The Hawks are not using Horford like most superstars. He is not their offensive lifeline. He's hardly even a focal point. His usage rate has once again taken a backseat to Paul Millsap, Jeff Teague and Dennis Schroder, and he's being featured in the post on less than 17 percent of his offensive touches.
Horford, at this moment, is a superstar role player.
Such continued sacrifice is necessary to keep the Hawks offense humming. They move the ball more than most teams and need willing playmakers, not action-dominant scorers.
Nothing about this standstill usage is typical for a center. Consider this: Horford has almost twice as many spot-up possessions under his belt this season as Kyle Korver, one of the foremost authorities on catch-and-shoot situations. That's stupid-incredible.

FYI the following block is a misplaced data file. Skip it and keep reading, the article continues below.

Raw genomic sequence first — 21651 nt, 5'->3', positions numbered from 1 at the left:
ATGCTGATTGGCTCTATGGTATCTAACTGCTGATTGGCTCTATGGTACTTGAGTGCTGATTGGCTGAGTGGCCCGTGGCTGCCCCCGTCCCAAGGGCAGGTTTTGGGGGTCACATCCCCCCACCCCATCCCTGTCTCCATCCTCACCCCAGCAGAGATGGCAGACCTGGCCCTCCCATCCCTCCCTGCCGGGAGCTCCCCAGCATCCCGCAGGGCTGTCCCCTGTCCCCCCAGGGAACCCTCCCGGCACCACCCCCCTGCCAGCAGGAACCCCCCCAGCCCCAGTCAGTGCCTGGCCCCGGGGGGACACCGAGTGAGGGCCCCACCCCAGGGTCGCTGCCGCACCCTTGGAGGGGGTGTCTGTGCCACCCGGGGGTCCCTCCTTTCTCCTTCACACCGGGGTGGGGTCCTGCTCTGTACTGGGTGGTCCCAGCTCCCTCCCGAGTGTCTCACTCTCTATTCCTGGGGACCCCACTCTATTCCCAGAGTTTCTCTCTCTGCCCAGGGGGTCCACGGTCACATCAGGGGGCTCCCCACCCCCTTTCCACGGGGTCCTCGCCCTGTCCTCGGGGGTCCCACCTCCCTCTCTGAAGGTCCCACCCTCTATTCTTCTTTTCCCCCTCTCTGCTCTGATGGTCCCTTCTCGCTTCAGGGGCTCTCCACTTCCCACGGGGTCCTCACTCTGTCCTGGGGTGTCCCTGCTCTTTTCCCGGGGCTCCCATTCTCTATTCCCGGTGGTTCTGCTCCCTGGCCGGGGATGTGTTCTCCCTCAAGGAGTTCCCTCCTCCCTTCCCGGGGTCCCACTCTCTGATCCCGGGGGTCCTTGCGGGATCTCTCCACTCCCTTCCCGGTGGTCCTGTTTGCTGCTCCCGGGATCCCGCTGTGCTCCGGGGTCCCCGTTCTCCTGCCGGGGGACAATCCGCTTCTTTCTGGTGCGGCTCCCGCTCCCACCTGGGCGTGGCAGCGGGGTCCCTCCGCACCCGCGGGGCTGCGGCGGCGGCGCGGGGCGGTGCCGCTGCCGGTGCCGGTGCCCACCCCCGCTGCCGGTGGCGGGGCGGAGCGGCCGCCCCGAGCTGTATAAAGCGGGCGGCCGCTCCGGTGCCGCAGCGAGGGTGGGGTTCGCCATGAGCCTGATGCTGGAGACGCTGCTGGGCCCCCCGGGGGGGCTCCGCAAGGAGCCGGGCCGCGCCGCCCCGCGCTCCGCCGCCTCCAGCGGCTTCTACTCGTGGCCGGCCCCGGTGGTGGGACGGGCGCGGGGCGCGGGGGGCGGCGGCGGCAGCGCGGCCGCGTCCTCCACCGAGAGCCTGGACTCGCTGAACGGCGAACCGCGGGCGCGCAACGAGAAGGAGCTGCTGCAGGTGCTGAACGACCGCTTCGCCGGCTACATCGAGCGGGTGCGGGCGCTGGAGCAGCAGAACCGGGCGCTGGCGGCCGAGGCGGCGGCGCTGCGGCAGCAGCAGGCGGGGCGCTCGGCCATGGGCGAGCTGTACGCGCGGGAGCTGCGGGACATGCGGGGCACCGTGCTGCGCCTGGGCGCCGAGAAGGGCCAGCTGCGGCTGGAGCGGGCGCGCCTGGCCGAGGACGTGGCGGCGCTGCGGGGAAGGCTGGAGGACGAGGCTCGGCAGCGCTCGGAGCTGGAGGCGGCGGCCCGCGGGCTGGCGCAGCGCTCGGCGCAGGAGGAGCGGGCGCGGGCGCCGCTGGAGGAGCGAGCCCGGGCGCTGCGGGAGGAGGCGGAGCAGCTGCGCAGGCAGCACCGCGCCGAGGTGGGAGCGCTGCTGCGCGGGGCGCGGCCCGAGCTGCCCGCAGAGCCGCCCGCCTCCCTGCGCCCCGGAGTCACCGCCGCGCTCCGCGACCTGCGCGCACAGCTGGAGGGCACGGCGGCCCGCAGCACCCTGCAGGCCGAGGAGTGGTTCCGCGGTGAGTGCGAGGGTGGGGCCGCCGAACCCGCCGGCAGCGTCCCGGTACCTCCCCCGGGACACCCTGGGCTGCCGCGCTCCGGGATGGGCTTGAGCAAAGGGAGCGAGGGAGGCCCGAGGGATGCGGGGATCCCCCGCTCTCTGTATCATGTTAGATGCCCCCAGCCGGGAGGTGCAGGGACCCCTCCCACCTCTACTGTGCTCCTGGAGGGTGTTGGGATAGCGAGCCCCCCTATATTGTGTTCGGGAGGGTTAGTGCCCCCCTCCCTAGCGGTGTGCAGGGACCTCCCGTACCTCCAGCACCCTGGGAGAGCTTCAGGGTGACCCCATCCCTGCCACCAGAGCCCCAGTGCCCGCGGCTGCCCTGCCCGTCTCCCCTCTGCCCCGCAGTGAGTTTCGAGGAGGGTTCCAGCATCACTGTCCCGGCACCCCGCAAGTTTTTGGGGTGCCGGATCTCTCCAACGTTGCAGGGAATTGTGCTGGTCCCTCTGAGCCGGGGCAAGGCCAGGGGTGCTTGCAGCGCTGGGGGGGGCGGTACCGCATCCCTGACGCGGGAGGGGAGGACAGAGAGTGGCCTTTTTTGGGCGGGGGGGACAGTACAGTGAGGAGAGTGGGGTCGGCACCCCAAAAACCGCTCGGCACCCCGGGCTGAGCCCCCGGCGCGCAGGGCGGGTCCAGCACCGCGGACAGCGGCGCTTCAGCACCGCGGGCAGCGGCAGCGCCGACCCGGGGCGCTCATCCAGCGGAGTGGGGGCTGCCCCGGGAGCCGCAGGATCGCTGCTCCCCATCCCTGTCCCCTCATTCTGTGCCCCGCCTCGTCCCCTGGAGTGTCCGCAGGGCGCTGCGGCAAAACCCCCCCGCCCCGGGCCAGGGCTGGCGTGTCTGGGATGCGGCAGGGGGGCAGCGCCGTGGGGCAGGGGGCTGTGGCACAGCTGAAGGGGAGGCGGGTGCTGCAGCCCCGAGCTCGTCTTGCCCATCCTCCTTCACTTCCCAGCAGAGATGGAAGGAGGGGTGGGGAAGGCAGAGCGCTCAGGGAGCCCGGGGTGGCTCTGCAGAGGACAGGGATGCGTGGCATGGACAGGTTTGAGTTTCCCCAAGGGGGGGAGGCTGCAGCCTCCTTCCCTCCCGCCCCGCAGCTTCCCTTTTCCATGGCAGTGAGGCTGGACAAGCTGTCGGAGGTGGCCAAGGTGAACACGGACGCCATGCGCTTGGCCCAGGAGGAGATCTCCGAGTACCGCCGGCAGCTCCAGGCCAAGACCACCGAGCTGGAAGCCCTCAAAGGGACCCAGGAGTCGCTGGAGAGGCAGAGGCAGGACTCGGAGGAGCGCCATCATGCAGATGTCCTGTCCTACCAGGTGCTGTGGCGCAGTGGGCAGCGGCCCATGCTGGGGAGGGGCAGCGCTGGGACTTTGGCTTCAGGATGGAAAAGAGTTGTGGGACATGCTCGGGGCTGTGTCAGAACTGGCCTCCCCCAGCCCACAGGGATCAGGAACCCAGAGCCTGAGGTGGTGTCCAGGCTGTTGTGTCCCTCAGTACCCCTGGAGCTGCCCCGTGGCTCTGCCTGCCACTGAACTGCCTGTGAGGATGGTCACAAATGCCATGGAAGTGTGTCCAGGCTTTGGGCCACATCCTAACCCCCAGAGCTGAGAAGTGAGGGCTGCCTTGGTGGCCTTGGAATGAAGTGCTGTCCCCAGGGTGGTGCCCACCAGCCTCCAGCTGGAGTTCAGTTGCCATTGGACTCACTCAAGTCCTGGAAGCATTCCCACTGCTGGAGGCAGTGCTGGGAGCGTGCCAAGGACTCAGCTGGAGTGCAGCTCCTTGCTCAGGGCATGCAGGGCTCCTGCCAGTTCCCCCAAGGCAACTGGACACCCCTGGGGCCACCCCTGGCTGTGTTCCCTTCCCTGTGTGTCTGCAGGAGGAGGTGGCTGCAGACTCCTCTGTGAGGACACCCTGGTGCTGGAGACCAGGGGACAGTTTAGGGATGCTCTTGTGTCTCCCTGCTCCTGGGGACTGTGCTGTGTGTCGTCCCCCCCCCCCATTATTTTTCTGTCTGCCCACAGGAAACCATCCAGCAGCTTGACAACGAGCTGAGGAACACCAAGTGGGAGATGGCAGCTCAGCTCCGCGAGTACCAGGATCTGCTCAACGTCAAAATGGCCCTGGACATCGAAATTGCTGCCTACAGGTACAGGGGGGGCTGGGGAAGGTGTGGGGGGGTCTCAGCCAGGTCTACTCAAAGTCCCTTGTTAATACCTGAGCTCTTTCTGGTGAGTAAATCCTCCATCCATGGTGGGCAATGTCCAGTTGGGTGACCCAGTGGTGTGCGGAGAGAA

Here's a guy who has never allocated even five percent of his looks to long-range missiles and is now leaning on the three-ball around 25 percent of the time while shooting 36 percent from distance and maintaining his career effective field-goal percentage.
These aren't glamour shots Horford is jacking up, and that merely accentuates his reinvention. He executes in whatever way the Hawks need him to—even if it means leaving the paint to orbit the perimeter as part-superstar, part-glorified jump-shot specialist.
Kemba Walker, Charlotte Hornets
When Michael Kidd-Gilchrist tore a labrum in his right shoulder, sidelining him for all of 2015-16, it was initially thought that he took Charlotte's playoff hopes with him.